Sunday, March 30, 2008

Mission: Lamb Shank Confit in Duck Fat

We are still working through the "low hanging fruit" category of the book - things that are easy to source, with tastes we are familiar with, and techniques we've used before, sort of. So this week, we made Lamb Shank Confit in Duck Fat. It's lamb cooked sous vide in duck fat. How delicious does that sound? Super delicious.

Sure, neither of us had done a confit before. Sure, we don't have a "proper" immersion circulator. But hey, we can get around that stuff easy, right? Right? So here's our mis en place to get things started -- right before the lamb shanks went into the brine.

Lamb confit mis en place

We got started by vacuum sealing the protein, fat, and aromatics. Note that while this is not a recommended use for Foodsaver bags, we didn't have any problems. So we'll do it again. And again! And again! Bwwaaah ha ha!

All sucked out and ready to go

Here, we have the garlic creme sauce simmering away in our saucier. This is sauce one of three for this dish.
Garlic and cream

Now we sliced up some tomatoes and let them marinate for topping two of three.

Tomatoes on the marinate

Several hours after getting dunked we retrieved the lamb-bags and separated the juices from the meat. We put the meat in the fridge and by now things are starting to smell gooooood.
Juice and Lamb

Then we strained the juices... which we then stuck in the freezer for a half hour or so to separate the duck/lamb fat from the jelly.

Then we spooned the fat from the top of the juice and are left with this: "lamb jelly." This will be a part of sauce number three of three.
Lamb jelly

Speaking of sauce... remember that garlic sauce? We've blended it now and are putting it through that heroic kitchen tool, the chinois. It smelled so delicious, it was all we could do to keep ourselves from sipping on it. Mmmm... garlic cream.

Chinois Chinois

Now we took the lamb jelly, added to some tomato sauce and homemade lamb stock (thanks for the lamb neck, Avedano's! you guys rock!), and set to reduce for a little bit. Look at that color!
Lamb jelly and tomato sauce, reducing

Moments later, mushrooms get thinly sliced through the mandolin (good results, but somewhat nerve racking for Jacob and his fingers).

Mandoline action!

Shanks (split by the butcher for better access to the marrow) and sauce three of three in Big Copper and into the oven for a slight warmup.
Lamb shank in sauce three of three

Here the action really started to rev up. We had put some lentils on heat, and when they were done, we drained them and put them atop the sliced onions and the mushrooms to heat things through. Then it got a vinaigrette tossed in.

Lentils drained and ready

Then we started the hot plating action. First, lentil salad!

Lentils, onions, mushrooms - waiting for lamb

Then lamby, sauce one (tomato), two (garlic cream), and finally sauce three (marinated tomato), for the final product:
Lamb Confit

Well, wow. MMMMMMMMM.

This turned out awesome. The just-softened mushrooms and onions played well with the lentils. The fresh diced tomato sauce worked well with the warmth of the rest of the dish. The vinaigrette cut the richness of the garlic cream, and most of all, the lamb was fall-off-the-bone tender. Our guests were thrilled and so were we! We thought it would be a heavier dish but we were pleasantly surprised - it wasn't so heavy after all - and the sauces were all really quite wonderful. Well worth the effort! Jacob was especially happy with the garlic sauce, though he didn't want to pick a favorite.

Note to selves:
Read carefully! We very nearly missed that we were to chill the lamb juice (which allowed us to separate the fat from the jelly). This would have resulted in some very greasy sauce! Luckily we noticed the seemingly throwaway phrase ("set aside juice to cool") just in time. Schwoo!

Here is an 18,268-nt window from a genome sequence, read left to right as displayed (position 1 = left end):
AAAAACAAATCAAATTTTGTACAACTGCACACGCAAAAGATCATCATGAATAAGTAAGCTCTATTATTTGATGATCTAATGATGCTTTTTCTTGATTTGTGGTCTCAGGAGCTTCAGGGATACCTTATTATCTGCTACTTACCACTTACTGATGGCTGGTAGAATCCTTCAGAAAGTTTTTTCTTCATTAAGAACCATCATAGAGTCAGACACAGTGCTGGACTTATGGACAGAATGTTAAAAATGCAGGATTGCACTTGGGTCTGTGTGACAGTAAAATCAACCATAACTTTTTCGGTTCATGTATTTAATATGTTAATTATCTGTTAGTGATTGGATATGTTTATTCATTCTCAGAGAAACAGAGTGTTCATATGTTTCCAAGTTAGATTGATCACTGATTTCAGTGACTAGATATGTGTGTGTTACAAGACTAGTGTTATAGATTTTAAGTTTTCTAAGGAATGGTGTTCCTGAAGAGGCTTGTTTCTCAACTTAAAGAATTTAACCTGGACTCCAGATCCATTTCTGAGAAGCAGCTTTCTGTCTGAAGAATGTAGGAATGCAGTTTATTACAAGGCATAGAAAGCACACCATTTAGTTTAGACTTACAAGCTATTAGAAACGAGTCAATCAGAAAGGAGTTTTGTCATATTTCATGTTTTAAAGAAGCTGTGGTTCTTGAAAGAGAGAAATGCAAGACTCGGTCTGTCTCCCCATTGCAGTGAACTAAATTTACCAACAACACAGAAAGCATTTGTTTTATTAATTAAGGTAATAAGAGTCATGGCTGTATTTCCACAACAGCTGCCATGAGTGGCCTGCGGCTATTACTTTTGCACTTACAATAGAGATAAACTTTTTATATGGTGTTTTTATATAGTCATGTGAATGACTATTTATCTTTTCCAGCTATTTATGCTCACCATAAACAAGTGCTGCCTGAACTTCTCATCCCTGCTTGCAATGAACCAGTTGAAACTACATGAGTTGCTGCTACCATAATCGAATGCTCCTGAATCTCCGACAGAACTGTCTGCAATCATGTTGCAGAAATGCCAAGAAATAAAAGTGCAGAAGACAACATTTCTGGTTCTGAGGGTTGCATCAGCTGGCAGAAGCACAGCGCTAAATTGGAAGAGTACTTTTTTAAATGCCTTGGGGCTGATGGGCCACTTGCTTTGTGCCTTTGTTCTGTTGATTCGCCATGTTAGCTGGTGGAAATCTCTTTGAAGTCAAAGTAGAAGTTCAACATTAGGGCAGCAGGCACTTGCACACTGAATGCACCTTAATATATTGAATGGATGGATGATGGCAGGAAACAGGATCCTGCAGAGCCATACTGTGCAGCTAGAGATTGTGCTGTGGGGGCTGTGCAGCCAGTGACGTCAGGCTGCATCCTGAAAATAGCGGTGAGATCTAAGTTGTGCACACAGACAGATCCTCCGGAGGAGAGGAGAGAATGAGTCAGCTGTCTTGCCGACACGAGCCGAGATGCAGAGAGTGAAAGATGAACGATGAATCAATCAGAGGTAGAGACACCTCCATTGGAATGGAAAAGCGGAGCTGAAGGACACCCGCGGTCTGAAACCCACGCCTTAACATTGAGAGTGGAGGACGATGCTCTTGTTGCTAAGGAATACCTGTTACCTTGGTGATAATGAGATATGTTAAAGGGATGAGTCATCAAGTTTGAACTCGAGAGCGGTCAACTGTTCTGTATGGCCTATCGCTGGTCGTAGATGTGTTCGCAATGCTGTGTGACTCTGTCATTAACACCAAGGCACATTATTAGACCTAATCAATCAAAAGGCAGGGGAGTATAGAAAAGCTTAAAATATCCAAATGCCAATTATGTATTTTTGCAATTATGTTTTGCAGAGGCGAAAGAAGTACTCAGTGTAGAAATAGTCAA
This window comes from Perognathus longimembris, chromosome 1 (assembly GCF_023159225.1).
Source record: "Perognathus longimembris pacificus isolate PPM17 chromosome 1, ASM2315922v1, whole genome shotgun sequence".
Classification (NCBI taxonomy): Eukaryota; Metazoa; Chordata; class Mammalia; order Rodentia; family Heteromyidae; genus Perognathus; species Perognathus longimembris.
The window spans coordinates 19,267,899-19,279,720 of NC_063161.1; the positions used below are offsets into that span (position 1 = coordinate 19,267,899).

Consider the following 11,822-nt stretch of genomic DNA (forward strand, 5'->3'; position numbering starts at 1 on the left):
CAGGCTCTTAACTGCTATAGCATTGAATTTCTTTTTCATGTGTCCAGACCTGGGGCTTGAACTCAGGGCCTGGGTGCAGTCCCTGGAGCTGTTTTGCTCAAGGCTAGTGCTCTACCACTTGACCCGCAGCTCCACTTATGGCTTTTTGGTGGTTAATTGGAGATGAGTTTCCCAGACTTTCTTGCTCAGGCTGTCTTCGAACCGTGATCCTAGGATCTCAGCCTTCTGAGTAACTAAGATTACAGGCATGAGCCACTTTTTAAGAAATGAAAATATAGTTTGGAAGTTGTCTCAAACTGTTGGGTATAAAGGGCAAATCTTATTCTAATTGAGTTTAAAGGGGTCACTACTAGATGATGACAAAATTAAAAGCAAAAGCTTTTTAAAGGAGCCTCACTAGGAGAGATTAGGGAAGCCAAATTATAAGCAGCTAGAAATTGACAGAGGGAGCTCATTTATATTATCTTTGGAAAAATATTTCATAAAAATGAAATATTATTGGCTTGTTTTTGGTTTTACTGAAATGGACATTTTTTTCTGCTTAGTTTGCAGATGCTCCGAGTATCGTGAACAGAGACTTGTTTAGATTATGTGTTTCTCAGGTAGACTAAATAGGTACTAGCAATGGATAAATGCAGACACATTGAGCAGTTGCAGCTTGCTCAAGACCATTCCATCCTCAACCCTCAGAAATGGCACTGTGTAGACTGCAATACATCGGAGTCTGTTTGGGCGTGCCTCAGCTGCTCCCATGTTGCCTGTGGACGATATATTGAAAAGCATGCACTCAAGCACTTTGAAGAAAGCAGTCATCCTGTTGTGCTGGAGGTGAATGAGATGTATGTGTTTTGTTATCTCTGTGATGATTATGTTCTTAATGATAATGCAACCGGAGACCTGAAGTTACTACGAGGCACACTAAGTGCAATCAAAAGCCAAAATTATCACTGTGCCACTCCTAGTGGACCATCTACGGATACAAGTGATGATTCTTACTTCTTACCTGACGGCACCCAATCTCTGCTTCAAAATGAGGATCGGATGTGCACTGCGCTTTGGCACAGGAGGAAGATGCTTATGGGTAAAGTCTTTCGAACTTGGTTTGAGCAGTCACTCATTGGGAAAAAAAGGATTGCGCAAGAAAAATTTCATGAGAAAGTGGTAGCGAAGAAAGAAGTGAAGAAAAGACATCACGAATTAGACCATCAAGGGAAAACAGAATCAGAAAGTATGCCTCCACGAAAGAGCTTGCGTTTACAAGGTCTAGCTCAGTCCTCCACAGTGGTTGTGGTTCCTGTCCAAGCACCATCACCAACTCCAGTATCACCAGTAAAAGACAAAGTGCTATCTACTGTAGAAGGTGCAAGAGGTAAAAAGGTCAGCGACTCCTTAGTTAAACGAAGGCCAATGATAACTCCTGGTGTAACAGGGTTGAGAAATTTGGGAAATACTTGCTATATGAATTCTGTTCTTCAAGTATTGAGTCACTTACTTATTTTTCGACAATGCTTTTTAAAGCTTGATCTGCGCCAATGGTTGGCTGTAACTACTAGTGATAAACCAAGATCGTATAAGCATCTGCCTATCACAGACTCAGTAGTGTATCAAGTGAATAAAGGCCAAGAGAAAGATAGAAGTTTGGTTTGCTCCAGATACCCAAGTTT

Time, mis to eat:
About 24 hours, as there was some brining that we had to do the night before. Not counting that, about eight hours - six of those being the lamb sous viding.

Cost of the components of the dish: $56 (excluding things we already had in the pantry). The majority of that was spent on the lamb shanks - we went with fancy free range goodness. Oh, and goodness it was!

What's next:
La Coupe PDC (pork loin with sauerkraut!)

Blast from the past: Check out our new feature, "Out of Scope," where we took the dive into beef marrow.

Mission: Marrow (Out of Scope)

Four times the marrow

We've heard that bone marrow is God's gift to the serious eater.

We've heard that bone marrow is one of those things that people who like don't talk about... so that there's more marrow for them to eat. (We've also heard this about morels. And macaroni and cheese. But we digress.)

We've heard that bone marrow is, maybe, the apex of richness and decadence.

So when we saw some marrow bones at our friendly butcher, though not an official recipe of The Good Book, we thought we'd give it a try. They were cheap and good looking - a good combination - so we picked them up without much of an idea how to prepare them, much less consume them. But what the hell! Might as well! So we did.

We did a fair amount of research in an effort to find the best way to prepare our four little troopers. Keller was consulted. eGullet was consulted. Fergus Henderson was consulted. Various other Printed Authorities were consulted. And in the end we decided that a simple roast in the 400 degree range would do the trick. So we stuck those suckers in there and hoped for the best.

Some minutes later we plated our four amigos, garnished with some chopped parsley and lemon juice and served with some home-made rosemary herbs de Provence salt:

Rosemary salt and marrow

Then we passed the plate around, removed the marrow from the bone, spread it on some crusty bread, and there it was.

And it was... rich. Like foie gras, but more so. It was pleasing, absolutely, and really very good, but none of us were sure that we could have more than the portion that was available to us (which we believe would be considered a half serving, traditionally). Undoubtedly this is a great food, one that really isn't like anything else, sort of like meat butter. And rich... so rich, as to be nearly overwhelming, such that we were at marrow-pacity when we finished eating it.

After our main meal (lamb confit - which could be termed rich as well!) was done, and our guests had retired, we discussed the dish further and agreed that we weren't sure we'd go out of our way to try it again in the future. As the meat buzz wears off, we then reassessed our position and would like to try it professionally prepared some day. Certainly as the first offal we've prepared for direct consumption it was quite an experience, and one that we were pleased to share with friends.